“I am well aware of the toil and blood and Treasure, that it will cost us to maintain this Declaration, and support and defend these States. Yet through all the gloom I can see the rays of ravishing light and glory. I can see that the end is more than worth all the means. And that posterity willÂ triumphÂ in that days transaction, even altho we should rue it, which I trust in God we shall not.”
~Letter from John Adams to Abigail Adams, July 3, 1776
The Declaration of Independence, in addition to announcing the colonies’ freedom from British rule, sets forth the founding principles of the United States of America. The importance of the original document has not diminished since its adoption in 1776. Although its initial importance was limited as a formal declaration of freedom, its philosophical assertion that “all men are created equal” serves as an anthem for freedom throughout the world.
The moment had finally come. Far too much bad blood existed between the colonial leaders and the crown to consider a return to the past. More and more colonists felt deprived by the British not only of their money and their civil liberties, but their lives as well. Bloodshed had begun over a year ago and there seemed little chance of a ceasefire. The radical wing of the Continental Congress was gaining strength with each passing day. It was time for a formal break with mother England. It was time to declare independence.
On June 7, 1776, Richard Henry LeeÂ introduced a resolution to the Congress that declared the thirteen colonies free and independent states. Congress did not act on the resolution immediately. A vote was set for early July. In the meantime it seemed appropriate that some sort of explanation was in order for such a bold act. A subcommittee of five, including Benjamin Franklin, John Adams and Thomas Jefferson, was selected to choose the careful wording. Such a document must be persuasive to a great many parties. Americans would read this and join the patriot cause. Sympathetic Britons would read this and urge royal restraint. Foreign powers would read this and aid the colonial militia. They might, that is, if the text were convincing.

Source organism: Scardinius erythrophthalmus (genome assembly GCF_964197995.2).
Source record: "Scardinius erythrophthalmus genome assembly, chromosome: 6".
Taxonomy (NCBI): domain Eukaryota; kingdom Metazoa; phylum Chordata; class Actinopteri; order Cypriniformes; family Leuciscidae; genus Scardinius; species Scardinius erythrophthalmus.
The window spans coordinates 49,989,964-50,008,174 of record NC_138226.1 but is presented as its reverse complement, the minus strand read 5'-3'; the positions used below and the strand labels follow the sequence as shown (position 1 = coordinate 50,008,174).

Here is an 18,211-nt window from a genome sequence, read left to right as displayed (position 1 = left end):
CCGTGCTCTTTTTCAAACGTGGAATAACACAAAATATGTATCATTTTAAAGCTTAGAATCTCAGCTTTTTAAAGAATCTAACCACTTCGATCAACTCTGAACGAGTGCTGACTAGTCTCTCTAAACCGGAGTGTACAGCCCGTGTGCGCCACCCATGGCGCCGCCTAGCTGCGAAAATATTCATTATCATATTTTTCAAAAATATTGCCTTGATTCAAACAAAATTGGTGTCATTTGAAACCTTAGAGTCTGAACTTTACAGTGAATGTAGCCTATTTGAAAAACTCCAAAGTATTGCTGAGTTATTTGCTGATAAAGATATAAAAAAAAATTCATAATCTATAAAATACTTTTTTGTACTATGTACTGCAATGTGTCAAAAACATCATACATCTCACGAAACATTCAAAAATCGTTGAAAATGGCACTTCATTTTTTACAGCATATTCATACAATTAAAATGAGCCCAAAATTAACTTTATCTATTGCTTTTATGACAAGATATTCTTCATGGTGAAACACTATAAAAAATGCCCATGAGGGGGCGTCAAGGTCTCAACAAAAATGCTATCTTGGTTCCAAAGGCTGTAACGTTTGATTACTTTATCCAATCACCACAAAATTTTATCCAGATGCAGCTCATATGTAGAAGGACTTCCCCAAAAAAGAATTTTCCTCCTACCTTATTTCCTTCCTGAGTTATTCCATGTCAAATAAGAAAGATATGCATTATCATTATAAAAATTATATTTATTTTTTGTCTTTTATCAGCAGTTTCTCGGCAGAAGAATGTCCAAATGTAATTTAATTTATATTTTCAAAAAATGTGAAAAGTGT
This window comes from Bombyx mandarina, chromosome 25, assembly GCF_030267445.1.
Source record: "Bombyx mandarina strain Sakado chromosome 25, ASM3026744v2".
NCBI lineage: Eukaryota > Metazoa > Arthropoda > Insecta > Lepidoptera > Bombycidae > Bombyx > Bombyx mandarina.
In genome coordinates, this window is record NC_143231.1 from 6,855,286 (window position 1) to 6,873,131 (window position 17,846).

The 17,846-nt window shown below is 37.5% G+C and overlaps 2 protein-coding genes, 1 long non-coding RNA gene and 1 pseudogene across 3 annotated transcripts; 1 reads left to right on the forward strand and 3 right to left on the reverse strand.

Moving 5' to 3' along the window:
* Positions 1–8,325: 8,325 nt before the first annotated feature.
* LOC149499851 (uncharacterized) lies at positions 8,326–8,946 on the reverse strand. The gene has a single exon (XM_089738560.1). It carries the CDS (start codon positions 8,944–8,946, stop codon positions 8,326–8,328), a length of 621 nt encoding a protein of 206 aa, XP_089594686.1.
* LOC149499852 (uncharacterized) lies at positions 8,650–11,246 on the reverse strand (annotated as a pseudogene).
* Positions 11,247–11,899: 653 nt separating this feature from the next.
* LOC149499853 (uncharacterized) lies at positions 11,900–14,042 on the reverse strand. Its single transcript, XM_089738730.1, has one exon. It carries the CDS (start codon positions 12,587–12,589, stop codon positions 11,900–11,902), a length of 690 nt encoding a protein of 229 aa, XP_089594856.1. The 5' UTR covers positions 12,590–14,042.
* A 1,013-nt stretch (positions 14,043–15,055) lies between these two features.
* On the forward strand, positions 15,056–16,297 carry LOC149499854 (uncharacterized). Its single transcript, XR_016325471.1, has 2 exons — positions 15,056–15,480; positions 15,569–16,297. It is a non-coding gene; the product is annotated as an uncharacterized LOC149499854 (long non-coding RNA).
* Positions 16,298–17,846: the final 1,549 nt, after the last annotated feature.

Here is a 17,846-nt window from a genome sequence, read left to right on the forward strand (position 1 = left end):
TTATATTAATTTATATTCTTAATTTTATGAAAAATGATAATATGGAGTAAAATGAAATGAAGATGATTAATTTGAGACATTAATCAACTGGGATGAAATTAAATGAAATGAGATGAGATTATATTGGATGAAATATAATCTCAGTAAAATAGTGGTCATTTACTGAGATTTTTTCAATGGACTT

The Constitution created a government based on two central axioms demonstrated by the Declaration. The first, natural human equality, recognized that no person has the right to rule over another without his or her consent. The second asserted that we are endowed by our creator with certain unalienable rights to our right to life, liberty, and the pursuit of happiness are inherent within us, not conditional on the whims of those in power.
The Constitution followed these ideas and solidified the structure of the American federal government. With the system of checks and balances, the Founders ensured that these two axioms presented in the Declaration could never be suppressed.